Remaining politically neutral while a majority of the population faces systemic oppression is Taylor Swift’s trademark.

After a peaceful year of silence during her recluse from the public eye, I regret to inform you Taylor “Snake-Ass Becky” Swift is at it again. Swift’s name has resurfaced in the media over the past couple of weeks with the details of court proceedings in DJ David Mueller’s lawsuit and her respective countersuit making their way around the Internet.

Mueller filed a $3 million lawsuit claiming defamation over Swift alleging that he sexually assaulted her at a meet-and-greet while she was on tour in 2013. The allegations, reported to his bosses by Swift’s mother, resulted in Mueller being fired from a Denver radio station. Mueller claimed that she ruined his career. Swift responded to the lawsuit by counter-claiming for sexual assault—she alleged that he grabbed her ass under her skirt while she posed for a photo with him and his girlfriend. She requested a whopping $1 in damages.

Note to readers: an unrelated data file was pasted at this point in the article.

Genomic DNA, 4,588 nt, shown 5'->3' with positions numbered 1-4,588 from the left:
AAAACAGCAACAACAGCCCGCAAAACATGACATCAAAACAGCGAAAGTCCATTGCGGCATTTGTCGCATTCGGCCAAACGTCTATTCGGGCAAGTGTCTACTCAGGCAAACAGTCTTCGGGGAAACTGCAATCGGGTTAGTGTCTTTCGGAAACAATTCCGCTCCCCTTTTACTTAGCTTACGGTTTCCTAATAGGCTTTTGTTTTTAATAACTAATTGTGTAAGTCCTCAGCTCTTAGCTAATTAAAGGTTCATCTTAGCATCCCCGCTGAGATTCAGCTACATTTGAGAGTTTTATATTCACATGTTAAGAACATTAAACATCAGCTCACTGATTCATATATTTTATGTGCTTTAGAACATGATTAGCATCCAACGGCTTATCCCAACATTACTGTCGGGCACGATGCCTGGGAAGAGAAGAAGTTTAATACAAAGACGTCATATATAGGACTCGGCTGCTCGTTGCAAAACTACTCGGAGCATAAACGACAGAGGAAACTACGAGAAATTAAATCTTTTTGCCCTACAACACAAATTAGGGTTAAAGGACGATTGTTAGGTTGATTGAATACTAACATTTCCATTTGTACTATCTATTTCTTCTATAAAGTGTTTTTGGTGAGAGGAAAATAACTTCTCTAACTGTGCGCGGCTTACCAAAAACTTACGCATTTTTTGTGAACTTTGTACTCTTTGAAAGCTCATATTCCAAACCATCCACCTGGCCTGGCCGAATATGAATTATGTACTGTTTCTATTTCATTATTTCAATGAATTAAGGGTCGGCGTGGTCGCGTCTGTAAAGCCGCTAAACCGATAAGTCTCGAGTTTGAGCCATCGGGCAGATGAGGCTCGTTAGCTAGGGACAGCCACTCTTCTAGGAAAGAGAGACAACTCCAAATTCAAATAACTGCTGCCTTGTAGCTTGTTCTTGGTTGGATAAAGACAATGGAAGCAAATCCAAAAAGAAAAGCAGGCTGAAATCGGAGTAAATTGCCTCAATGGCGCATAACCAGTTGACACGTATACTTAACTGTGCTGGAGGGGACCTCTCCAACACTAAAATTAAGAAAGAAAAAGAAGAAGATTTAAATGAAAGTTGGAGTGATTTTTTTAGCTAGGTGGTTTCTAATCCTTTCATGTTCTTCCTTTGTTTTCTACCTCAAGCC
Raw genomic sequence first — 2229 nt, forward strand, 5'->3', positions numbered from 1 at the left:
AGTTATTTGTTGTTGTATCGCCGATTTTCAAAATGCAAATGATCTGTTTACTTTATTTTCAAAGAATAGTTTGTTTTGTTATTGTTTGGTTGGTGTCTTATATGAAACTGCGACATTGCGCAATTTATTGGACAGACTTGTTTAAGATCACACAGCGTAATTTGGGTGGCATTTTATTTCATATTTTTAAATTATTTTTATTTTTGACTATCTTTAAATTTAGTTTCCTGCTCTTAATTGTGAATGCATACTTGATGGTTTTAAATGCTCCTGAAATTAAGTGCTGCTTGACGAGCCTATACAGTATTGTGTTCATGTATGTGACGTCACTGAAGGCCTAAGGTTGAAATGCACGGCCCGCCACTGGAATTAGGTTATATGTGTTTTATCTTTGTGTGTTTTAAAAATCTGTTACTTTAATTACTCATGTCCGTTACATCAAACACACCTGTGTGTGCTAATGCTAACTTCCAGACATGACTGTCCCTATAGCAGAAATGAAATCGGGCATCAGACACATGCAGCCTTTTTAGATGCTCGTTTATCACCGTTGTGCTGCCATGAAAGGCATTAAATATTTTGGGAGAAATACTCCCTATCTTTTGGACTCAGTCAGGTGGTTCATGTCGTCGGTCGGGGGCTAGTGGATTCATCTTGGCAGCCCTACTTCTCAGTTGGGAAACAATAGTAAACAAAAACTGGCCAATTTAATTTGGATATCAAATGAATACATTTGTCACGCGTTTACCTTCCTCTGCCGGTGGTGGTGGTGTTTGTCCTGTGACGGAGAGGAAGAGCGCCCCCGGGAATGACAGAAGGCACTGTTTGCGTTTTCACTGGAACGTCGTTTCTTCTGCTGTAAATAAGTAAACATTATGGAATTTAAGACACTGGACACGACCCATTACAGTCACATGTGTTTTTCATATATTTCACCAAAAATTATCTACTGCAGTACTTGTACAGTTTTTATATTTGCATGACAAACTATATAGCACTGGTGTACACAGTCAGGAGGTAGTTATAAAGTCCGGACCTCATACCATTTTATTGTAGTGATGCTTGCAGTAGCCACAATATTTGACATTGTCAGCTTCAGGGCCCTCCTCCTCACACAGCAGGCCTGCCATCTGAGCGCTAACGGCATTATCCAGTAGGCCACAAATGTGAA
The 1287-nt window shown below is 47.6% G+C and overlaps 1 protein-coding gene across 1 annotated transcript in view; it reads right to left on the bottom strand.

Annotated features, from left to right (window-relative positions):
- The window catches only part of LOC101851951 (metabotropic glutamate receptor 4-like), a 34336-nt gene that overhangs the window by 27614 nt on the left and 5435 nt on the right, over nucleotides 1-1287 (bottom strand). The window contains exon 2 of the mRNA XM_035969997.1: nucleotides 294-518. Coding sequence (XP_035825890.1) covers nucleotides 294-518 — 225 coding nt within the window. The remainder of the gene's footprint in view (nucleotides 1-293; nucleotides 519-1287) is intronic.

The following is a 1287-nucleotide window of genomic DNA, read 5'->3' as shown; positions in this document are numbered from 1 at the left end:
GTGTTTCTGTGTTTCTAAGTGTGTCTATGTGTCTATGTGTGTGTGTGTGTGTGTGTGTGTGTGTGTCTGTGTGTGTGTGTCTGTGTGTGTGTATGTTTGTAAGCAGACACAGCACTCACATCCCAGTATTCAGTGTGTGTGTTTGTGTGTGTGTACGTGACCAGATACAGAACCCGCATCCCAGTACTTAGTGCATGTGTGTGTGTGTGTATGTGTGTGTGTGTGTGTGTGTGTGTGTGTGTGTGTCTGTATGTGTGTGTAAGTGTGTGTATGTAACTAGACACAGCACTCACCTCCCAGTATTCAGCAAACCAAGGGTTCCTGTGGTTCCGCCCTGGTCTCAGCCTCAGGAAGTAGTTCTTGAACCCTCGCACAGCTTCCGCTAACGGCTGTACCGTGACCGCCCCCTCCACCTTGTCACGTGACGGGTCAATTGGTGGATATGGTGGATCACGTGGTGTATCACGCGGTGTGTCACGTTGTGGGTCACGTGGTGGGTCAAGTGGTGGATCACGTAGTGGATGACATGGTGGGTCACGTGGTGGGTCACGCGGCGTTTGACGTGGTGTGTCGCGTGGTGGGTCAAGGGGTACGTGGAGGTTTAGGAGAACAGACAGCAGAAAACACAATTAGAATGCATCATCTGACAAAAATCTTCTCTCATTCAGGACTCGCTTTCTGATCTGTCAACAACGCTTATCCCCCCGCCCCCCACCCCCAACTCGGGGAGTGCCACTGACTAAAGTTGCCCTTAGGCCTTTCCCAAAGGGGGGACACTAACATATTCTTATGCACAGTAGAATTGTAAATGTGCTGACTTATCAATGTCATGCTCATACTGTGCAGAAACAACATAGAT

Surprisingly, the judge hearing the case dismissed Mueller’s lawsuit and found that he was guilty of sexual assaulting Swift. She won her $1 and, in a statement, acknowledged “the privilege that she benefits from in life” that allowed her to afford legal counsel, and pledged to donate to organizations that help survivors of sexual violence defend themselves.

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No one deserves to be sexually assaulted or to endure brutal gaslighting in the form cross-examination in court. Survivors so rarely get to see justice served on the people who attack and traumatize us, and we all know that the system is adversarial against us and re-traumatizing. Swift’s victory in court is a significant milestone for survivors, and given that RAINN reported a 35% increase in calls to their crisis line the weekend following her testimony, her strength has certainly inspired confidence in many to seek support.